Interview with IDEAS' New Data Clinic Instructor

July 2017

Our first data clinic will be run by Ana Bento. Ana is a postdoctoral research associate with Pej Rohani at the Odum School of Ecology and the Center for the Ecology of Infectious Diseases. A population ecologist by training, her research focuses on trying to understand the eco-evolutionary, demographic and environmental drivers of seasonal epidemics, primarily in childhood diseases.

 

Ana recently sat down with IDEAS Program Coordinator, Abigail Butcher, to discuss the upcoming data clinic being held August 18-19, 2017.

 

When did you begin learning to program?

 

I started learning C as a teen in school, and R in college. Along the way, I picked up other languages (PERL, Python, JavaScript).

 

How important is it for a scientist to learn programming?

 

You can think of it as a tool, it’s essential for accessing and managing data, statistical analysis, and simulation and numerical modeling. In addition, programming helps facilitate open reproducible research.

 

What computational skills do you believe are essential for a developing scientist?

 

Whatever programming language you learn first will help you moving forward. It helps you form your ideas––gets you to think in a different way. It helps you develop more creative nuanced questions. Also, as with any language, it helps you communicate with others. The more languages you learn the easier it is to get into a new one.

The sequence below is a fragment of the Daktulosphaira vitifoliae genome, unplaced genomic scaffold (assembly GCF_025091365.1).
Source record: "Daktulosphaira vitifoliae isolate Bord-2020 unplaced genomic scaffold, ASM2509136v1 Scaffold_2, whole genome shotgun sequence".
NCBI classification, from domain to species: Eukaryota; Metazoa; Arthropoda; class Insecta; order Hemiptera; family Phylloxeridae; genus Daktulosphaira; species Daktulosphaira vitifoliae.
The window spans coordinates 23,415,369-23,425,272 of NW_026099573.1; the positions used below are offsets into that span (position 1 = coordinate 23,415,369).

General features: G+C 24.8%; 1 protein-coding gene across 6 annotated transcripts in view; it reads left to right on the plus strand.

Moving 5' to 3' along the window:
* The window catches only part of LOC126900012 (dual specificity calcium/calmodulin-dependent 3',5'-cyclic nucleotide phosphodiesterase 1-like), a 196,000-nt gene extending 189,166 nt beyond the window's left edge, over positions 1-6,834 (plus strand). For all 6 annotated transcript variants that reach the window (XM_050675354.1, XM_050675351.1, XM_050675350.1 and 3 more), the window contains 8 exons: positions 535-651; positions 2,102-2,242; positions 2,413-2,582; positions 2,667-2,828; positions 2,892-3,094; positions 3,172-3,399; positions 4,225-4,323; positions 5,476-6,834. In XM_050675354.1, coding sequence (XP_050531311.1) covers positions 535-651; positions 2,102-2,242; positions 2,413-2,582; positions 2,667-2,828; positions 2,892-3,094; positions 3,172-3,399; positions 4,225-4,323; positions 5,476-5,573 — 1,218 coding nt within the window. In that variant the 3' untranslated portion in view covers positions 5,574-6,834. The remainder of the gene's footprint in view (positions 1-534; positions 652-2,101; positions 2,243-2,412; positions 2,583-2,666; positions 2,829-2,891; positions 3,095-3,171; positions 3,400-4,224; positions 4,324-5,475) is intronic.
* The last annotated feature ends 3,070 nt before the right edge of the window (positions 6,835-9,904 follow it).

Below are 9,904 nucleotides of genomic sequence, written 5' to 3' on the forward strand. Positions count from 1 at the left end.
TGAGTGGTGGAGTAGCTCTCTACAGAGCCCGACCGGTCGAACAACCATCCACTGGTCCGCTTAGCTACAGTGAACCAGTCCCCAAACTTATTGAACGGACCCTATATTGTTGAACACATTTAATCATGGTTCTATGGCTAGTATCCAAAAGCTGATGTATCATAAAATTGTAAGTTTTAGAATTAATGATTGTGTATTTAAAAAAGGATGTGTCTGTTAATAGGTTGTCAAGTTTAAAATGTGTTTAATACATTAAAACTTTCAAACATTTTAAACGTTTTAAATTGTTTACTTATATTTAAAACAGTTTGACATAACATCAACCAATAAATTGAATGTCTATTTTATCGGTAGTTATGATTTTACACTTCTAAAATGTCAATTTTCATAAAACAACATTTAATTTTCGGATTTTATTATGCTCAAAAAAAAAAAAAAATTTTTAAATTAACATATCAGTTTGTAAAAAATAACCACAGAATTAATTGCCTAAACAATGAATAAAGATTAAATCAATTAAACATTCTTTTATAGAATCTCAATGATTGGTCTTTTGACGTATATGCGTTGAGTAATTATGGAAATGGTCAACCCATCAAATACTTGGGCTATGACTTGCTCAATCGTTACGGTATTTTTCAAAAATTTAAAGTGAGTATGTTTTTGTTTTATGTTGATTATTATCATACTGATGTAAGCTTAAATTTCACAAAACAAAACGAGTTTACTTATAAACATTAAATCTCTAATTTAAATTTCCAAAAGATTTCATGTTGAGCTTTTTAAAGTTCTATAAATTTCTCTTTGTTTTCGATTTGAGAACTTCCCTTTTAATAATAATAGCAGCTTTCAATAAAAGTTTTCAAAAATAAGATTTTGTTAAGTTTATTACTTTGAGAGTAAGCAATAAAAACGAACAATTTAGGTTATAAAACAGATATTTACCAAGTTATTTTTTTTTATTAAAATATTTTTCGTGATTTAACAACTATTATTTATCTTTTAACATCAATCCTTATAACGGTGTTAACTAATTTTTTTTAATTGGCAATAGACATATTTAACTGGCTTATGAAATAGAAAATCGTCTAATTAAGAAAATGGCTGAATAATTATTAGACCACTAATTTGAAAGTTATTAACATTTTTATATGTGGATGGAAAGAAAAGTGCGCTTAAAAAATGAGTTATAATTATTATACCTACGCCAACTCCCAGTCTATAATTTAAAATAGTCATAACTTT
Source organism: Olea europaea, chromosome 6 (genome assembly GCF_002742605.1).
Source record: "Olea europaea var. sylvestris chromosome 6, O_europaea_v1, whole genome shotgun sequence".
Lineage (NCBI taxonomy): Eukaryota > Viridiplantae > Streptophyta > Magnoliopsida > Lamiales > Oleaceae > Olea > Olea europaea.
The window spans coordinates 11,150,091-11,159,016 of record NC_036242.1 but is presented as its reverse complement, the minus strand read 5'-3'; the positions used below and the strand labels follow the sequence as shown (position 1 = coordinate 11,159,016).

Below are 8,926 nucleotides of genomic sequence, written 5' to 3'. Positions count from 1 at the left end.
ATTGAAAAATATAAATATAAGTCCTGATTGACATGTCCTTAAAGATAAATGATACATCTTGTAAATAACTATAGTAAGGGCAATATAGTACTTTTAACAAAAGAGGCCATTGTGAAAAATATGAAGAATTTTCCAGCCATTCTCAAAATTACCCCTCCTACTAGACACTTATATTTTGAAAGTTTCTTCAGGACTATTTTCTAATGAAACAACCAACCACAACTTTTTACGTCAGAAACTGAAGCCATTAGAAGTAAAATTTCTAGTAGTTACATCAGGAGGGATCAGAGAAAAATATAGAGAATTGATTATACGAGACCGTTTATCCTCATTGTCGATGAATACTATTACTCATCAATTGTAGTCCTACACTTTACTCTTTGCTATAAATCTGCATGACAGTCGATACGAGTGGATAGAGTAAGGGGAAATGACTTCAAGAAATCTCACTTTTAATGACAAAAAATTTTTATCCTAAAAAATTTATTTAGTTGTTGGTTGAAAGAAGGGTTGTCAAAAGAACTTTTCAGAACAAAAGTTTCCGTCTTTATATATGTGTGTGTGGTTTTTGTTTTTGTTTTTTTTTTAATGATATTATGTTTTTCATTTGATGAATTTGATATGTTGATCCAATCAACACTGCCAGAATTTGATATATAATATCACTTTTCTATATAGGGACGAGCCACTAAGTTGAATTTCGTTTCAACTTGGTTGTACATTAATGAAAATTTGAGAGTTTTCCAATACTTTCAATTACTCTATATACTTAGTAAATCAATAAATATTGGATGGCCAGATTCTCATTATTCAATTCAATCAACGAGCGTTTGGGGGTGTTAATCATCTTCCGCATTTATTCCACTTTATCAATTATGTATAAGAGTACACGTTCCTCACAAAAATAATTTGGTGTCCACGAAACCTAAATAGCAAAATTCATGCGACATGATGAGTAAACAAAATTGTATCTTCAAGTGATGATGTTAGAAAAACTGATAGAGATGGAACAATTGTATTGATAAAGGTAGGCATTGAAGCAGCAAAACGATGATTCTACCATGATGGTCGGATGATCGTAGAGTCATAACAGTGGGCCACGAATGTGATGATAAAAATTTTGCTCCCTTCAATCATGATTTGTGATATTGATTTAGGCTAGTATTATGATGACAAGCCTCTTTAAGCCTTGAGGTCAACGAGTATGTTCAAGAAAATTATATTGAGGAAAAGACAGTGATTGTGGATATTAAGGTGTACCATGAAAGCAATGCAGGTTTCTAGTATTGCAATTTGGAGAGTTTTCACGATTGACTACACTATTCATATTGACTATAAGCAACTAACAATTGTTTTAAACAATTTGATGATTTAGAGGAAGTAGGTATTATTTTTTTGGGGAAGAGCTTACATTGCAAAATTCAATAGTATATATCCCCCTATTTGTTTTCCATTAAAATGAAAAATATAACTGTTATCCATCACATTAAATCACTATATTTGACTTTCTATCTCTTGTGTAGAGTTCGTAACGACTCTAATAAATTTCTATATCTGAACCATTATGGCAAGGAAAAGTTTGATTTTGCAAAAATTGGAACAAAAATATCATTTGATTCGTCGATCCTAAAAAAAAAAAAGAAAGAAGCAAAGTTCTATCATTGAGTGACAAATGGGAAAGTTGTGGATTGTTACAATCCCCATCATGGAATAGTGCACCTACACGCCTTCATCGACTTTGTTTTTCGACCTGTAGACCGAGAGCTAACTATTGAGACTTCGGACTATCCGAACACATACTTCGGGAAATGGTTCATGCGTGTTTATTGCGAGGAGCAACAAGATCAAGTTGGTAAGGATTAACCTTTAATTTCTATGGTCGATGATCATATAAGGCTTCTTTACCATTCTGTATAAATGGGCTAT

Tell me about the data clinic that you will be running in August 2017. What is its purpose and who is the intended audience?

 

Incoming students who may or may not have any programming experience will be best served by this data clinic. This course will be introductory, student-centered active learning. We will cover the basics, followed by hands on computing exercises. At the end the students should be able to write their own scripts. They will also be able to share their scripts with others to encourage reproducible science.

 

Do you have any materials to point interested students toward in preparation for this data clinic?

 

Yes! Hadley Wickham and Garret Grolemund’s “R for Data Science” is an excellent introduction. Andrew Beckerman and Dylan Childs’s “Getting Started with R. An introduction for Biologists” is also a wonderful primer to the world of programming.

 

Will you hold “office hours” or be available by appointment, if students have follow up questions?

 

Reni Kaul will be my teaching assistant for this course. Students will be able to contact us via email. We will also create a forum on eLC so that students can post questions. Other data clinics will happen during the academic year.

Ana Bento

Email: anabento@uga.edu

Interested student can learn more about our upcoming data clinic here. Registration is free, but space is limited.

 

From Byte to Benchtop to Biosphere